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[[File: Julius Three.jpg|200px|thumb|left|A nineteenth century painting of the assassination of Caesar]]
Caesar was a risk taker and he would regularly devise strategies that were very risky and even reckless. However, his gambles were always calculated ones and he would take great care with his plans and his tactics and strategies were always well-thought out. Caesar believed that the best way to win was by launching daring and rapid attacks, in this way he was not a conventional commander <ref>Holland, Tom, Rubicon: The Last Years of the Roman Republic (London, Anchor Books, 2003), p. 213</ref>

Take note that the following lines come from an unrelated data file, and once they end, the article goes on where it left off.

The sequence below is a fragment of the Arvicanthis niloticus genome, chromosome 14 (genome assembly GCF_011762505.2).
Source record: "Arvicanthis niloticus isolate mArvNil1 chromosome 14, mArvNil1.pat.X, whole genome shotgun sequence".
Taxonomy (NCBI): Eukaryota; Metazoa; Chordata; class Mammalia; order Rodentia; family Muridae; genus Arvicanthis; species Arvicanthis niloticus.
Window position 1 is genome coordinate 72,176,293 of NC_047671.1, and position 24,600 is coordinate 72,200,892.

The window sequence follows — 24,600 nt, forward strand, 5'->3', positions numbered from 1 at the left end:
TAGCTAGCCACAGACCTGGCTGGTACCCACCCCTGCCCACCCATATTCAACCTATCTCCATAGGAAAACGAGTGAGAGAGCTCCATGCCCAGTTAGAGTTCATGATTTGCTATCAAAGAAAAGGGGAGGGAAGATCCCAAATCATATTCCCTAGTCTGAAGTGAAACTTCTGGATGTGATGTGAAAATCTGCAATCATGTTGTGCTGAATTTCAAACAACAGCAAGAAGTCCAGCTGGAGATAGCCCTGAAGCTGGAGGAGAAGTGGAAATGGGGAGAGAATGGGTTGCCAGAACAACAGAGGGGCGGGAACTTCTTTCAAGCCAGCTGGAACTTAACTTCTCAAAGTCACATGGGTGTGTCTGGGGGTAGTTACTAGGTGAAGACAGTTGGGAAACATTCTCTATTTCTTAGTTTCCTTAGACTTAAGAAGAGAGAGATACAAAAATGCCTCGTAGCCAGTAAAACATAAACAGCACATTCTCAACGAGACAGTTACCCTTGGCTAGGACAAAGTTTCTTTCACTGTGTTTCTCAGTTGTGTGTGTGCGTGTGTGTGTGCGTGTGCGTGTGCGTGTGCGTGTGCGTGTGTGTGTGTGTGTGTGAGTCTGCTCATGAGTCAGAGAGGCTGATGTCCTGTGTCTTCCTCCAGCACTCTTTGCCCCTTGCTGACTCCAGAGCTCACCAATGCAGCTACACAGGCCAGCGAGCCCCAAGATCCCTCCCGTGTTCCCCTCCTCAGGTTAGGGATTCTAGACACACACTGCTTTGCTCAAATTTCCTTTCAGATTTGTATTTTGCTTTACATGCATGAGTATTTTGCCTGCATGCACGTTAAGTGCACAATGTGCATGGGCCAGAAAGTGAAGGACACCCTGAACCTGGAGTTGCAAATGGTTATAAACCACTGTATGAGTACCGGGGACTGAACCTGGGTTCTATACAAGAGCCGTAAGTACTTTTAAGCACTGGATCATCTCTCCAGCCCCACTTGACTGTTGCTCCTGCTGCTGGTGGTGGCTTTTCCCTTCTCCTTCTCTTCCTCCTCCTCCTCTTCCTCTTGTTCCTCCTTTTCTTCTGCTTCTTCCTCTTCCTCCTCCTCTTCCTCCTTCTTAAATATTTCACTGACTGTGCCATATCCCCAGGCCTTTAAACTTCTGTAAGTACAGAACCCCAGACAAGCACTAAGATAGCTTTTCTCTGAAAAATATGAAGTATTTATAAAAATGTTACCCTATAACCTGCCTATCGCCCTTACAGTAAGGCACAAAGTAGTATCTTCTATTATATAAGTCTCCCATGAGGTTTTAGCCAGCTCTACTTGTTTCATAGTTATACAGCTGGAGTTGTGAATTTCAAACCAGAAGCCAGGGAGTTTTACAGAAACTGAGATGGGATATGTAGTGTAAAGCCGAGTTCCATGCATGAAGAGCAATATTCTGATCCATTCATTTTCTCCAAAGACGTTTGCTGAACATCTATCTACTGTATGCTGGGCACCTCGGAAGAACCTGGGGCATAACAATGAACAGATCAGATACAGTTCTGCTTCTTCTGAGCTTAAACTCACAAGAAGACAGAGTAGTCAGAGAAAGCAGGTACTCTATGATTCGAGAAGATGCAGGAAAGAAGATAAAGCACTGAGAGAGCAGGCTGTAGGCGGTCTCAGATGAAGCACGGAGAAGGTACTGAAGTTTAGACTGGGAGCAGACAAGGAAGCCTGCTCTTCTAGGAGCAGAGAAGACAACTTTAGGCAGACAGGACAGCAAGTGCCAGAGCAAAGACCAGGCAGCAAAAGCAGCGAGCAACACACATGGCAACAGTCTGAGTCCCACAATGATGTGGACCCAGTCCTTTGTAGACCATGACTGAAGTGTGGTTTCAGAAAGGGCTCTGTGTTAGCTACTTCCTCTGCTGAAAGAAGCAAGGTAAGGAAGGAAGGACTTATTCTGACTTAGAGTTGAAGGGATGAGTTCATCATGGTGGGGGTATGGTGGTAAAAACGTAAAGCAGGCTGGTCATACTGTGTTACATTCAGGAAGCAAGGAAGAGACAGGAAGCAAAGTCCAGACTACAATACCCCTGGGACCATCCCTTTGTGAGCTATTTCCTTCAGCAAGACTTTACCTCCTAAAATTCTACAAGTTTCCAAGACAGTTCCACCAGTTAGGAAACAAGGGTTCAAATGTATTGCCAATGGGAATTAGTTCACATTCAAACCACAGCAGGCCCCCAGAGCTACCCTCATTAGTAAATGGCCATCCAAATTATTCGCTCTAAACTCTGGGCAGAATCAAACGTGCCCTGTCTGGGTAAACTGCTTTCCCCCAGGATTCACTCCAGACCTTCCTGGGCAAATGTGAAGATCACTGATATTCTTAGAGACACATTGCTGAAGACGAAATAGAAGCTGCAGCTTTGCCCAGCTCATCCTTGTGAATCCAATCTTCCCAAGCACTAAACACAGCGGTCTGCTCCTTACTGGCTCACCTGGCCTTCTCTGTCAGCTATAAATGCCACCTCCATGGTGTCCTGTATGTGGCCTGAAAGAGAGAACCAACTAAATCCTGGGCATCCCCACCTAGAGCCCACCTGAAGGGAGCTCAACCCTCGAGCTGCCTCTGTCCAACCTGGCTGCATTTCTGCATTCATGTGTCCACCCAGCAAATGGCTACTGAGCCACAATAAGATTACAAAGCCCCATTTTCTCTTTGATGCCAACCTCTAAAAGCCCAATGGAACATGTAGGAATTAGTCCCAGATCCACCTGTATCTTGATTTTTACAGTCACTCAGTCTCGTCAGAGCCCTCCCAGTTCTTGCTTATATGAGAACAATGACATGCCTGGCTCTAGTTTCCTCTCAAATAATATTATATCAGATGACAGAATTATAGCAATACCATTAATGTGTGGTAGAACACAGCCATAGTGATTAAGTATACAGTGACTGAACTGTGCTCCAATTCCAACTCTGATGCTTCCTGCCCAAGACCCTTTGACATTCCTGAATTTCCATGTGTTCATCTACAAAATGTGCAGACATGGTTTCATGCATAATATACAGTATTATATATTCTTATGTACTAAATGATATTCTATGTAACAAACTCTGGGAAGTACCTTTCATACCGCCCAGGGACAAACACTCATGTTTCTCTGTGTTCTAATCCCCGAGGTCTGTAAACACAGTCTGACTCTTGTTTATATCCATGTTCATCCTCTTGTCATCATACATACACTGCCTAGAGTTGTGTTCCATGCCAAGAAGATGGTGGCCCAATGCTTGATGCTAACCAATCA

. At times his risk-taking resulted in problems. This recklessness meant that he often advanced too quick and his supply lines could not keep pace. It was noted at the time that Caesar would often run out of food on his campaigns. For example, when he defeated the Helvetii his troops had already run out of food and other supplies . However, the great gambler was ready to be reckless if he could achieve his twin goals of speed and surprise. It was often stated that Caesar was very fortunate, but his remarkable victories were usually a result of speed and tactical surprise. A good example of this was his victory at Thapsus in modern Tunisia where his speed enabled him to defeat a larger force of Optimates and allied tribes. Despite being a risk-taker, Caesar was flexible and was a master of the strategic retreat. That is, he could disengage from a battle or situation and regroup and then fight when the circumstances were more advantageous.